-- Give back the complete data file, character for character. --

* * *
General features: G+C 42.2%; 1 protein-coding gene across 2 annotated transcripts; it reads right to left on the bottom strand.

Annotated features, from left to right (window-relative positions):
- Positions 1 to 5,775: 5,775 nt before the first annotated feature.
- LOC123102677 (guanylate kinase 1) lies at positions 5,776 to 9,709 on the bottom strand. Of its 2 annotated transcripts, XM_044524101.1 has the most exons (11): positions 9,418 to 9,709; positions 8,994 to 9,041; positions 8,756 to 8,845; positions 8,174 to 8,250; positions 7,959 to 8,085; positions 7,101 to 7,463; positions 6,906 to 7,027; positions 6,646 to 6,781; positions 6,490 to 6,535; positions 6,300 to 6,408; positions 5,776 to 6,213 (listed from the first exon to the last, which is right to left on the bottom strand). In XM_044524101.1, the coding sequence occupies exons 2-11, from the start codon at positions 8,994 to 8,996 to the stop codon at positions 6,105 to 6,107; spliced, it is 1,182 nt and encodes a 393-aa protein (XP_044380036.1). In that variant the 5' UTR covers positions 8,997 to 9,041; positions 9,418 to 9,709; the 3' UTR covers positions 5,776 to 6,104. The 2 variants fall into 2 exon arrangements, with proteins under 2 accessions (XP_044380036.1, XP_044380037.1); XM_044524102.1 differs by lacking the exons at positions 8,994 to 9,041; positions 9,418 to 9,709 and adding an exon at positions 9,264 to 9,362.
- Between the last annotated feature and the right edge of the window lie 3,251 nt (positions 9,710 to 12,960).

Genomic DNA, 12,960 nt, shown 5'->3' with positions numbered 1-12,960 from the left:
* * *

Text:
General features: G+C 42.2%; 1 protein-coding gene across 2 annotated transcripts; it reads right to left on the bottom strand.

Annotated features, from left to right (window-relative positions):
- Positions 1 to 5,775: 5,775 nt before the first annotated feature.
- LOC123102677 (guanylate kinase 1) lies at positions 5,776 to 9,709 on the bottom strand. Of its 2 annotated transcripts, XM_044524101.1 has the most exons (11): positions 9,418 to 9,709; positions 8,994 to 9,041; positions 8,756 to 8,845; positions 8,174 to 8,250; positions 7,959 to 8,085; positions 7,101 to 7,463; positions 6,906 to 7,027; positions 6,646 to 6,781; positions 6,490 to 6,535; positions 6,300 to 6,408; positions 5,776 to 6,213 (listed from the first exon to the last, which is right to left on the bottom strand). In XM_044524101.1, the coding sequence occupies exons 2-11, from the start codon at positions 8,994 to 8,996 to the stop codon at positions 6,105 to 6,107; spliced, it is 1,182 nt and encodes a 393-aa protein (XP_044380036.1). In that variant the 5' UTR covers positions 8,997 to 9,041; positions 9,418 to 9,709; the 3' UTR covers positions 5,776 to 6,104. The 2 variants fall into 2 exon arrangements, with proteins under 2 accessions (XP_044380036.1, XP_044380037.1); XM_044524102.1 differs by lacking the exons at positions 8,994 to 9,041; positions 9,418 to 9,709 and adding an exon at positions 9,264 to 9,362.
- Between the last annotated feature and the right edge of the window lie 3,251 nt (positions 9,710 to 12,960).

Genomic DNA, 12,960 nt, shown 5'->3' with positions numbered 1-12,960 from the left: